How You Can Test the Corollary Discharge Theory

There are four different ways that you can experience the effects of corollary discharge. Three of them can be tested at home, while the fourth option is one you probably don’t want to have happen to you.

Here are the three tests that you can make at home with the corollary discharge theory.

  • Letting your eyes move in the dark. When you give a command to the eye to move in the dark, you’ll see that a bleached patch stays stationary on the retina as the eye moves. This occurs because an afterimage stays in place after the muscle are commanded to move the eyes.
  • Pushing on your eye while looking at a spot. This option shows that there isn’t a corollary discharge signal. You’re not commanding the eyes to move. What you are doing is physically causing items to move, which means an image movement signal is created.
  • Move your eyes to follow a target. Try to watch a bird in the sky. In this instance, an image movement signal is not generated because you are staying focused on your target. At the same time, a signal is being sent to the eye muscles so that they can continue to track the bird as it is flying.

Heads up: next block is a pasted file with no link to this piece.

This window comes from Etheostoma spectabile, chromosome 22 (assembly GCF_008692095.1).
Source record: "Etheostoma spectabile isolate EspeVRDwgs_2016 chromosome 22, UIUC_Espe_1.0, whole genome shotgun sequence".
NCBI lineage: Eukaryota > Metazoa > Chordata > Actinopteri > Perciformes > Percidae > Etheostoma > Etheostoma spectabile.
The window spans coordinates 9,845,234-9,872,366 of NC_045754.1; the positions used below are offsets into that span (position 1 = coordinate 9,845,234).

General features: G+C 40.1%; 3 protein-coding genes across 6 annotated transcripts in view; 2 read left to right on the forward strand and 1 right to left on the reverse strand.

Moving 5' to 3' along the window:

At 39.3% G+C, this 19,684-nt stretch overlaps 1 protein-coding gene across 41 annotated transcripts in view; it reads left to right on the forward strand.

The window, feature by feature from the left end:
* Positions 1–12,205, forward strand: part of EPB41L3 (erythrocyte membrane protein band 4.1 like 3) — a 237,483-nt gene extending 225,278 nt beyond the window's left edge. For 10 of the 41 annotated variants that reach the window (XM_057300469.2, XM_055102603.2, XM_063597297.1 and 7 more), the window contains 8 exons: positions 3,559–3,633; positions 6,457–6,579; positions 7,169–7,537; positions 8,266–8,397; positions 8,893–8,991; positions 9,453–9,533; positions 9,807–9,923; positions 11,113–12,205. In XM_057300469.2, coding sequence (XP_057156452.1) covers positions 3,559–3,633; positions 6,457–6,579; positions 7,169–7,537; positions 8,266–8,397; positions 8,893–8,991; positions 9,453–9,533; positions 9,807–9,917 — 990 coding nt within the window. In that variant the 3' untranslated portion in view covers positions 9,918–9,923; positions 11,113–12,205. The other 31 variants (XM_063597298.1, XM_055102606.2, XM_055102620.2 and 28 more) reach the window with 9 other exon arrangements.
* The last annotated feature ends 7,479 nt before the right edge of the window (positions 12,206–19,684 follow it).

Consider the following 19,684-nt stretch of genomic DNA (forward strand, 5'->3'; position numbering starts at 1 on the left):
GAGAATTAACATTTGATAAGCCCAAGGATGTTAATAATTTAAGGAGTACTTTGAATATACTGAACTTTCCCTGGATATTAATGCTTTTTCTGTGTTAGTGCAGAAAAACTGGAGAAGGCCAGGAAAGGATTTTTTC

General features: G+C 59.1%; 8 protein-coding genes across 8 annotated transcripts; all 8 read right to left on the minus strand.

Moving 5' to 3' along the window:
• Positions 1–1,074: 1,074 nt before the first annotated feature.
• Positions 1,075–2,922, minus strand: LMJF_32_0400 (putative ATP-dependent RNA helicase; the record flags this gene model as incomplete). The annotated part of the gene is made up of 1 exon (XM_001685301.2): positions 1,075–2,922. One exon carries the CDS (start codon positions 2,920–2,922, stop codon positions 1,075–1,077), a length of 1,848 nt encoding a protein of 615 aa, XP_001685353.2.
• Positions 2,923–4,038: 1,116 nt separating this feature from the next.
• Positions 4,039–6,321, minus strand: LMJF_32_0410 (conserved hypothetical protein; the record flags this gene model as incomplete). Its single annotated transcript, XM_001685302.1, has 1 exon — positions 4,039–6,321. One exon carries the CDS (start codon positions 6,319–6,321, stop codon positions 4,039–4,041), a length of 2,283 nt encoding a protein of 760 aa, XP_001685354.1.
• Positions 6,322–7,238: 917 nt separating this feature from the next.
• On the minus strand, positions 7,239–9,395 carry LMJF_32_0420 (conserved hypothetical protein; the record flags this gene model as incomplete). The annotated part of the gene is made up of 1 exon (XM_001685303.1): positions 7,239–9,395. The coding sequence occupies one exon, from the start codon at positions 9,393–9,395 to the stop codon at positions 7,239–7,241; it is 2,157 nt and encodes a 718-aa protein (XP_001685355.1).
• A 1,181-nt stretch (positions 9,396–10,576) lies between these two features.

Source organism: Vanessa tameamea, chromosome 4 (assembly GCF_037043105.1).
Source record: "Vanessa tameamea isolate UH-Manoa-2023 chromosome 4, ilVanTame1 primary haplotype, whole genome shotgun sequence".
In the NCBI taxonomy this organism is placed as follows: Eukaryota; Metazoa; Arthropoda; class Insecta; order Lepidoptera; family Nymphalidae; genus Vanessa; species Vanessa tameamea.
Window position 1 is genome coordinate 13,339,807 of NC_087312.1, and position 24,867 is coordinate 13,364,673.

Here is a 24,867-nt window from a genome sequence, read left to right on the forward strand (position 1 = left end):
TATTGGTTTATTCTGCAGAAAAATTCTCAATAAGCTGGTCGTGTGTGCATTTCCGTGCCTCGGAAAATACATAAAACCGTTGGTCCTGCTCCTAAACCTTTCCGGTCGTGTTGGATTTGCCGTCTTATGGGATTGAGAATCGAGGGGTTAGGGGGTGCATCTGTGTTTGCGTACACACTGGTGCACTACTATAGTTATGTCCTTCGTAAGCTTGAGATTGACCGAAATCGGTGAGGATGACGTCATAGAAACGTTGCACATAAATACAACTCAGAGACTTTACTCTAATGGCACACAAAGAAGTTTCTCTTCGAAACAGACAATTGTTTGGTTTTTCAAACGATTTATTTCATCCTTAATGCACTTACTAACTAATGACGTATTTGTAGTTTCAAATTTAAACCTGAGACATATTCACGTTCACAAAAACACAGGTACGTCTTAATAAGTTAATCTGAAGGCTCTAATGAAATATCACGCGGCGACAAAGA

What is the fourth option to consider with the corollary discharge theory? It occurs when there is a paralysis of the eye muscles. In this specific instance, an image movement signal would not be generated because the eye cannot move. Despite the paralyzed effect, however, a corollary discharge signal is generated because the brain attempts to command the eyes to move.

In the corollary discharge theory, it isn’t the actual movement that is important. It is the signal which is sent to the eye muscles to get them to move in the first place.